Thursday, 15 October 2015


Over the past year or so, I have been very rude about Matt Trueman's criticism. Whether or not I meant what I said, I was trying to engage him in a flame war. I hoped the sight of two critics hurling abuse at each other might encourage public interest in what is, unfortunately, a moribund medium. 

I acknowledge that I probably overdid it, and apologise for a series of blogs that were boorish and played up my repressed, and atavistic, macho tendencies. Besides, Trueman has too much dignity and hasn't risen to my bait. 

It's time to take him seriously, then.

In a recent article, he ponders why a play that didn't grab him when he saw it (Simon Stephens' Song from Far Away) has been lingering around in his mind. He recognises his enthusiasm for feeling and emotions in theatre, and quotes John Lahr

"Part of the theatre's big magic is its ability to exhilarate; it has the power to put us beside ourselves, to banish gravity, to call out of us our most buried feelings, to make the moment unforgettable, to kill Time. That's its joy ride."

Aside from my suspicion of theatre that exhilarates (if I wanted real thrills, I'd take a date to Platinum Lace and see what happens...), I share some of Trueman's passion for theatrical passion. But I wonder whether his conclusion is a little weak.

the best shows - those that really make you feel - might not be the most memorable. They might not be the shows that really stay with you. How does criticism account for that?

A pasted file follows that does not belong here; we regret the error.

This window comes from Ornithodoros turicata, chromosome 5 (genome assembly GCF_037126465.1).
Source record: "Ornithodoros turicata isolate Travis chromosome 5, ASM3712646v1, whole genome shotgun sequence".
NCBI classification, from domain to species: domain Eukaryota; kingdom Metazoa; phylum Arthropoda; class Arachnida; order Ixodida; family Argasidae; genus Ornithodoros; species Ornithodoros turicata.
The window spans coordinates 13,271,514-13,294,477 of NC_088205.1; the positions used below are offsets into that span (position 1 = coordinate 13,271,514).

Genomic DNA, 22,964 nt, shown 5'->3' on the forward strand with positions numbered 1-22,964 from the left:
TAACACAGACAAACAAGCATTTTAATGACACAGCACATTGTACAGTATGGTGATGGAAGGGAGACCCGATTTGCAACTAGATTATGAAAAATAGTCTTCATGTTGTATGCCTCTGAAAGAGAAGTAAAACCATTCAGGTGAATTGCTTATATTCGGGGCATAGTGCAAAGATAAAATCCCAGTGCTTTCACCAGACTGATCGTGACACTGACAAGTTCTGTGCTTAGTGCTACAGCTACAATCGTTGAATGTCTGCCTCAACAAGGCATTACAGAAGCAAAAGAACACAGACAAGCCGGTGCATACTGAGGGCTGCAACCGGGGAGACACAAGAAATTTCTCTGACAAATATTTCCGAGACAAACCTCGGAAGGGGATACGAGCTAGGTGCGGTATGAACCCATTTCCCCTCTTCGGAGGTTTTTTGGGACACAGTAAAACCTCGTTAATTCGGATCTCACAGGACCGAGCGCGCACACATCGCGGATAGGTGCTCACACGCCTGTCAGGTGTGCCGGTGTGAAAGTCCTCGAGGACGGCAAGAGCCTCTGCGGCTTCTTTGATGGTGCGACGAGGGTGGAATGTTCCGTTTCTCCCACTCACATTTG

The 'best shows' may not be the ones that make me feel, but the ones that make me think. Criticism accounts for this by being stuck in its own narrative...

That is to say: writing a review just after seeing a show encourages a way of responding to theatre that is immediate and impressionistic. Shows with the big bangs, the emotive content, the high drama, are going to come out better than the more reflective shows, which unfold their brilliance over time.

Doesn't Brecht talk about this? The ideal spectator is not, for him, enthusiastic but slightly detached - smoking a cigar, even.

I'm not even sure that 'best' is a valuable way of describing performance. Of course, when critics get together, or reviews are aggregated, there are certain performances that can be called the most successful. But as Trueman points out, different plays operate in different ways and a reflective play isn't easily comparable to a spectacular.

Criticism, when it can't account for something, reveals how it is broken and not fit for task. Because I can't bear to leave an article with a wistful questions, I'll offer a solution.

A critique is not a single event but a process, to be revisited over time, if appropriate.

Rejecting the idea of a rigid star rating would allow a more nuanced response. 


  1. As we've probably discussed countless times (on and offline), the idea of 'best' performance is dangerous enough already. For example, how could we compare the commercial success of a Broadway musical (Dirty Dancing, Priscilla, Cats...) to things like David Hughes or Nederland Dans Theater? Then again, I guess the audience of the former goes in knowing (more or less) what they're going to get - and the point of that kind of thing is to relive a certain experience? The latter two might even be considered extremely successful (in terms of audience and income) for their genre, but pitting them against a more mainstream (or pop?) cultural event is weird. Even if all three got five stars, what would that even mean? Is 'best' supposed to be some indication of cultural significance?

  2. (And yes, I'll stop contaminating your comments section, heheh)